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Category: Music

The Big Rehearsal

Possibly the most ambitious thing we've ever undertaken, our choir is performing a work at the Sydney Town Hall tomorrow written by our very own conductor. Now, when someone you know quite well goes and writes a massive piece of music, one tends to gnaw at the under lip a little, reserving judgement. I think all of us in the choir did a little until we started to get to know the piece. Much to our extreme amount of relief, the thing is fabulous and we're very much looking forward to singing it tomorrow. Which meant today was the Big Rehearsal.

The piece is a War Requiem, officially endorsed as a Centenary of ANZAC event. It's based on some fairly painstaking research done on the letters written by soldiers to their mothers during the First World War and gives a hint at the horror of war in the actual words of soldiers and the anguish of their mothers at home. Pretty intense. The last bit has the ANZAC Ode set to music and I could only get through it today without having to put my head between my knees by concentrating very hard on the cable knit of the cardigan one of the second violins was wearing. I wonder if she'll be wearing it in the performance?

Obviously, we've been learning it for ages, but today was the first time we got the choir, the guest choir, the children's choir, the soloists and the orchestra together. So today was really the first time we've heard it properly. Gosh it's good.

A word about the orchestra. When we decided to do this thing, about eighteen months ago (though it has been simmering in his fevered brain for much longer than that) it had quite a modest orchestra. But as it became real and started taking shape, our conductor kept getting an itch to add new instruments. Not little ones, like recorders or penny whistles or kazoos. A harp. More bassoons. A celeste (we talked him out of a real one). Every time he adds another one we on the committee smile a tight lipped smile and write a frantic letter to another government to send more money. Fortunately there were quite a few countries involved in the First World War, those who've donated can be found in the program, which you can purchase at the door when you turn up tomorrow.

I arrived at the rehearsal late (Muffet's netball, they lost 13-7) to find the hall locked. A fellow alto happened to be outside too and being more forthcoming than me, like most of the human race, rapped smartly on the door which ended up with us being let in by Ataturk. Not in spirit form, the lovely chap singing him. We are very fortunate in our soloists, especially the emergency tenor. We have a lovely Turkish soprano who sings very expressively, risking knocking her music off the stand with her gorgeous balletic hands. The other soprano sings (beautifully) with her arms firmly crossed across her ribs, as if worried her spleen is going to leap out and join the clarinet section. And this is what we do with basses who don't behave themselves.

 

We have a large percussion section this time, including a giant bass drum whose job it is to be distant gunfire and shelling. We're going to put him essentially under the stage, which means that, as our conductor put it so delicately, the sound will be coming up through our underpants. The trombones, whose music seems to consist of a series of 32 bar rests, gave themselves an early lunchtime and waded out of a pool of their own saliva. I can't believe they don't bring dropcloths. Or a bucket.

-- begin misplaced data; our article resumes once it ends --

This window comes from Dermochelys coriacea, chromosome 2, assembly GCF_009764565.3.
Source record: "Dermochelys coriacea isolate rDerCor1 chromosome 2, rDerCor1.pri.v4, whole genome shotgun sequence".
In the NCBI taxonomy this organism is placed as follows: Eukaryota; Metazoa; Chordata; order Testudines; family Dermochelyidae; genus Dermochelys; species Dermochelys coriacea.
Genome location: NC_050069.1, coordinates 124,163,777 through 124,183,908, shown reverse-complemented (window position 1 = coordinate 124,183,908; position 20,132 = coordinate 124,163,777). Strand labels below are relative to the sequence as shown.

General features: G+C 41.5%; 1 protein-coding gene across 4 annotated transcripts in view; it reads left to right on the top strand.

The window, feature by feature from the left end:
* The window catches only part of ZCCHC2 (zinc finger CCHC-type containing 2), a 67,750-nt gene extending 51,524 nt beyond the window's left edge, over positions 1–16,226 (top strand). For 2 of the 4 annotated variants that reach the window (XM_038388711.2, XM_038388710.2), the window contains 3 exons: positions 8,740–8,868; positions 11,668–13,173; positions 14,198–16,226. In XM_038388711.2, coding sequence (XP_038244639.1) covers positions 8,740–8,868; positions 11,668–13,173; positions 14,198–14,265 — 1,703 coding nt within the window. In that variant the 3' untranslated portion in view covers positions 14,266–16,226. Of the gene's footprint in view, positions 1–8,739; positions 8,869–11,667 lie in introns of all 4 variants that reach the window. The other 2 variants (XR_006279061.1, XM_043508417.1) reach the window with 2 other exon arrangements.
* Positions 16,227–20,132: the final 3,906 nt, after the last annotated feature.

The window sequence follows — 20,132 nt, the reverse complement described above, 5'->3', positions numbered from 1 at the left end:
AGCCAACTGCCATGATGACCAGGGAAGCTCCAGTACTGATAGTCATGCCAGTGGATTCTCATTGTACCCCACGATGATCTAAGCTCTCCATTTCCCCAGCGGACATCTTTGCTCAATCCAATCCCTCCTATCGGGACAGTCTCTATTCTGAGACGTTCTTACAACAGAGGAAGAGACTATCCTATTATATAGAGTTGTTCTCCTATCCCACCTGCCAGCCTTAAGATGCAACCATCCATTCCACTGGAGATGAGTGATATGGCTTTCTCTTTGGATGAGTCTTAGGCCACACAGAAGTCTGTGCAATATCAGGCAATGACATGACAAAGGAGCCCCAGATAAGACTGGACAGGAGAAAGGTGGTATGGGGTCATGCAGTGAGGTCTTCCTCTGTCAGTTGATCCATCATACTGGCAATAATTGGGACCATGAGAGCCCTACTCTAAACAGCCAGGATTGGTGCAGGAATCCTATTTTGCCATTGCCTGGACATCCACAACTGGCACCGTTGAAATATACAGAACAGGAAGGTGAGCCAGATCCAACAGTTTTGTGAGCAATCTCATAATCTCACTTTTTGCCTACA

Our conductor knows us well, and hasn't given us too many tricky bits. We were having a bit of trouble with the timing of a cry of “Mother!” So our conductor demonstrated it by punching a tenor (I wish he'd lay off the tenors, they're fragile and a scarce commodity) and getting him to say “Ouch!”, it was very effective and we've got it right ever since. I was describing this technique to the Horror from Outer Space (he has a professional interest, he's in a percussion group that often has timing issues). He wanted to know why on earth anyone would be singing “Mother!”. I said “if you were a soldier scared on the battlefield with shots being fired all around you, who would you call out to?”. He looked at me in amazement. “Batman, of course. He'd be much more likely to save you than your mother”.

It's been a jolly fine rehearsal, we've all worked out how to stick out fingers in our ears while not dropping our music for the bit with whistles. The emergency trumpet has had a show off, playing the Last Post at triple speed, which was simultaneously very funny and kind of offensive to those of us with military ties, I was very conflicted. I was soothed by the familiar sound of musical rehearsals everywhere, that of the regular clatter of a 2B pencil hitting the ground.

 

We've all stocked up on our lozenges of choice, I favour Butter Menthols, while those around me are going for traditional Fishermen's Friend to ward off the nasty cough that appears to be going around. I've ironed my white shirt and found my musical socks for tomorrow. I hope the poor conductor has found someone to massage his cramping conducting hands and that everyone has a good night's sleep and remembers to bring their music tomorrow. All you have to do is come and hear us. Tickets are on sale at the door of Sydney Town Hall from a bit after 1pm with the thing slated to kick off at 3. Come along and be part of a World Premiere! It'll be tops, promise.

 

 

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A Musical Interlude